The chair of Michigan State University's Department of Psychiatry said the decision to declare the opioid crisis a public health emergency will help divert resources to stopping the epidemic.
Dr. Jed Magen said it is "high time" for the declaration.
"This is an issue that had been simmering for years and really exploded over the last couple of years," said Dr. Magen. "You have 150 maybe more people dying everyday from overdoses of opiates in this country. It's really a huge problem. There's no end in sight."
The Michigan Department of Health and Human Services reported that 2335 people in Michigan died from drug overdoses last year. The agency said that is more than car wreck.
Trump's declaration, which will be effective for 90 days and can be renewed, will allow the government to redirect resources, including toward expanded access to medical services in rural areas. But it won't bring new dollars to fight a scourge that kills nearly 100 Americans a day.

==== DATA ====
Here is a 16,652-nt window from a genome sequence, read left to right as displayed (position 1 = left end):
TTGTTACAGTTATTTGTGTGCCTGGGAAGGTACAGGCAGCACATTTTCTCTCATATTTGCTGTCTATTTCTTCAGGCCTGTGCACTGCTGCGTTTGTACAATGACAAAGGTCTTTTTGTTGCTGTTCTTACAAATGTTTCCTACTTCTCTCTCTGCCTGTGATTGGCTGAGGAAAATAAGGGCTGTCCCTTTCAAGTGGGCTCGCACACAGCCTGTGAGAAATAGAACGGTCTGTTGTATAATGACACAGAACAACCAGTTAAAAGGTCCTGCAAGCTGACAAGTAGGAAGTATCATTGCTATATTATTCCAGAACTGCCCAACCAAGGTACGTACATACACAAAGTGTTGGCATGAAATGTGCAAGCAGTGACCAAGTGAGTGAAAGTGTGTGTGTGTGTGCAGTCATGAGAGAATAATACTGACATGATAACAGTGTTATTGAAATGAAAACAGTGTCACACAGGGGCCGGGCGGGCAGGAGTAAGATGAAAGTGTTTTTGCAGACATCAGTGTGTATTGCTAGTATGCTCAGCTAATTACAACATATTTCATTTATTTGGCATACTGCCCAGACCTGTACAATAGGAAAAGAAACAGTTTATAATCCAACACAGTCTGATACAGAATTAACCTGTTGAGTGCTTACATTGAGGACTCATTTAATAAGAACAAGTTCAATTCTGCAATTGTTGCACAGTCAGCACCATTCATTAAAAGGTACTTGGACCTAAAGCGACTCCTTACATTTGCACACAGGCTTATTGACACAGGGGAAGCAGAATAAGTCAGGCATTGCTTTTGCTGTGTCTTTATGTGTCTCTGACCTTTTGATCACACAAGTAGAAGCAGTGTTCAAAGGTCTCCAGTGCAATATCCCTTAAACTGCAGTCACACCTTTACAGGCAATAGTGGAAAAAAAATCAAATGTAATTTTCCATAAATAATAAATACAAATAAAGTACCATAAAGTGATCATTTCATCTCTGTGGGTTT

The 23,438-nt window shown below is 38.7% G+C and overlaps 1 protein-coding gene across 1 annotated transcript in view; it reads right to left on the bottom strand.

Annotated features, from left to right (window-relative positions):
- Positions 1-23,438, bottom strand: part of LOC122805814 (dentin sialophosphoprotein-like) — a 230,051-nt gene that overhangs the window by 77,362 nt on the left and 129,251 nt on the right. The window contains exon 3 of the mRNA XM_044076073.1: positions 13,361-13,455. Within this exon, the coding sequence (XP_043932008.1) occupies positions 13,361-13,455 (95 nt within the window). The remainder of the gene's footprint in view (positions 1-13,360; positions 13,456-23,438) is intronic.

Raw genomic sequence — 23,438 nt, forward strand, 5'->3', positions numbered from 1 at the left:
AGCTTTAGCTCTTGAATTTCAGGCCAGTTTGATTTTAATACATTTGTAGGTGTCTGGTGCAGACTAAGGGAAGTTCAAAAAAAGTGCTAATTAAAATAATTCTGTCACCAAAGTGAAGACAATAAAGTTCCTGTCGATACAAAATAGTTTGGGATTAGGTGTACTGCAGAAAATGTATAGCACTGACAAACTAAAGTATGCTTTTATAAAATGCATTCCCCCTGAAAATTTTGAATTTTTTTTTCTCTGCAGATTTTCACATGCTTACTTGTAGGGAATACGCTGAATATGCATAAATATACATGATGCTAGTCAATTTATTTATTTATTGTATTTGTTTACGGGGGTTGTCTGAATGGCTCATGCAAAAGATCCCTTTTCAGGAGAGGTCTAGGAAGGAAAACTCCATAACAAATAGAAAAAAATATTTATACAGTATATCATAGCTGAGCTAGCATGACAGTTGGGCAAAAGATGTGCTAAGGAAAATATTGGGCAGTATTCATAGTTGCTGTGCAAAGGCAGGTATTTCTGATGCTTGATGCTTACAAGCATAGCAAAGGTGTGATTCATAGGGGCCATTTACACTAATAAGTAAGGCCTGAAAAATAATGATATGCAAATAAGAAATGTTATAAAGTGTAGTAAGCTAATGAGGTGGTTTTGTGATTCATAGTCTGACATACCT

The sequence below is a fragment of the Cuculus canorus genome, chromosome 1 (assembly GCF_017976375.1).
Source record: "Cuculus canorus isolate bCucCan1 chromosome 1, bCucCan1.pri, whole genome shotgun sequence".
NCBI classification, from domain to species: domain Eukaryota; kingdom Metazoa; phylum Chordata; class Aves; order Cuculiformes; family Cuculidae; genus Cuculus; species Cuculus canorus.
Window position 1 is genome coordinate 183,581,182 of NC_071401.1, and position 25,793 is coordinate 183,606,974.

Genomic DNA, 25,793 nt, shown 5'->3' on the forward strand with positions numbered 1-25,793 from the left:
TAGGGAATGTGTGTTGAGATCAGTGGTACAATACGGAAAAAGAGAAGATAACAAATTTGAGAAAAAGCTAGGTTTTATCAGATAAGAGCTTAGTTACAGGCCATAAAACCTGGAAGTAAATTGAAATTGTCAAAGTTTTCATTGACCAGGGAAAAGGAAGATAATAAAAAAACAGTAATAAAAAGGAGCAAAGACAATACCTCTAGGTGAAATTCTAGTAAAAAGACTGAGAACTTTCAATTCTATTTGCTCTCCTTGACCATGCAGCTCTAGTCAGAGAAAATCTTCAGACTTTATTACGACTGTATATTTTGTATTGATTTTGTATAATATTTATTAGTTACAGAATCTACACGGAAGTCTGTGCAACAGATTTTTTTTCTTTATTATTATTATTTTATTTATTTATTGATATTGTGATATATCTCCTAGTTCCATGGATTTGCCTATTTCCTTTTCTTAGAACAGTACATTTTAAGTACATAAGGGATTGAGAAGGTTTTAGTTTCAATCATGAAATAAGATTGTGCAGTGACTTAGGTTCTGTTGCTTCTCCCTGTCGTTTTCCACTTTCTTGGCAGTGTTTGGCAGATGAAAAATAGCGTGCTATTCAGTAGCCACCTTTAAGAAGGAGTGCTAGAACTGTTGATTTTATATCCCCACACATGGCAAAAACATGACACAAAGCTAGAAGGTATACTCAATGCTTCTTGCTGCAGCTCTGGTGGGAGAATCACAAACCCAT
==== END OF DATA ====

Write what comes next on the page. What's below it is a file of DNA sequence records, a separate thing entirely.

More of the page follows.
Dr. Magen detailed what the change will mean for Michigan.
"It suspends some Medicaid rules around what they can pay for," said Dr. Magen. "To some extent, it will allow more people to get into withdrawl treatments. Secondly, it really allows better coordination among federal agencies."
"As Americans we cannot allow this to continue," Trump said in a speech at the White House, where he bemoaned an epidemic he said had spared no segment of American society, affecting rural areas and cities, the rich and the poor and both the elderly and newborns.